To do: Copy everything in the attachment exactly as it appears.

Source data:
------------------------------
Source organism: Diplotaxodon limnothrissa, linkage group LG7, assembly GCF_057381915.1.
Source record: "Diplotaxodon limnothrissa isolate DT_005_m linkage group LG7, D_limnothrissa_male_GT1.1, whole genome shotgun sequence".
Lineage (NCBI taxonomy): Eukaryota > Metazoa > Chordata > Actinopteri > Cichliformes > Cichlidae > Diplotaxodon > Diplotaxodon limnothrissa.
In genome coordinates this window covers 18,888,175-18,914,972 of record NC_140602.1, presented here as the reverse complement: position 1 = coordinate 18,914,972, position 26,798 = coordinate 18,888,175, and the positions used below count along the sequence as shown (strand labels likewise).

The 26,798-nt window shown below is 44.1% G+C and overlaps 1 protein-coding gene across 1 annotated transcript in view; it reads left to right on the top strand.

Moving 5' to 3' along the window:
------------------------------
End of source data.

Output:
Source organism: Diplotaxodon limnothrissa, linkage group LG7, assembly GCF_057381915.1.
Source record: "Diplotaxodon limnothrissa isolate DT_005_m linkage group LG7, D_limnothrissa_male_GT1.1, whole genome shotgun sequence".
Lineage (NCBI taxonomy): Eukaryota > Metazoa > Chordata > Actinopteri > Cichliformes > Cichlidae > Diplotaxodon > Diplotaxodon limnothrissa.
In genome coordinates this window covers 18,888,175-18,914,972 of record NC_140602.1, presented here as the reverse complement: position 1 = coordinate 18,914,972, position 26,798 = coordinate 18,888,175, and the positions used below count along the sequence as shown (strand labels likewise).

The 26,798-nt window shown below is 44.1% G+C and overlaps 1 protein-coding gene across 1 annotated transcript in view; it reads left to right on the top strand.

Moving 5' to 3' along the window: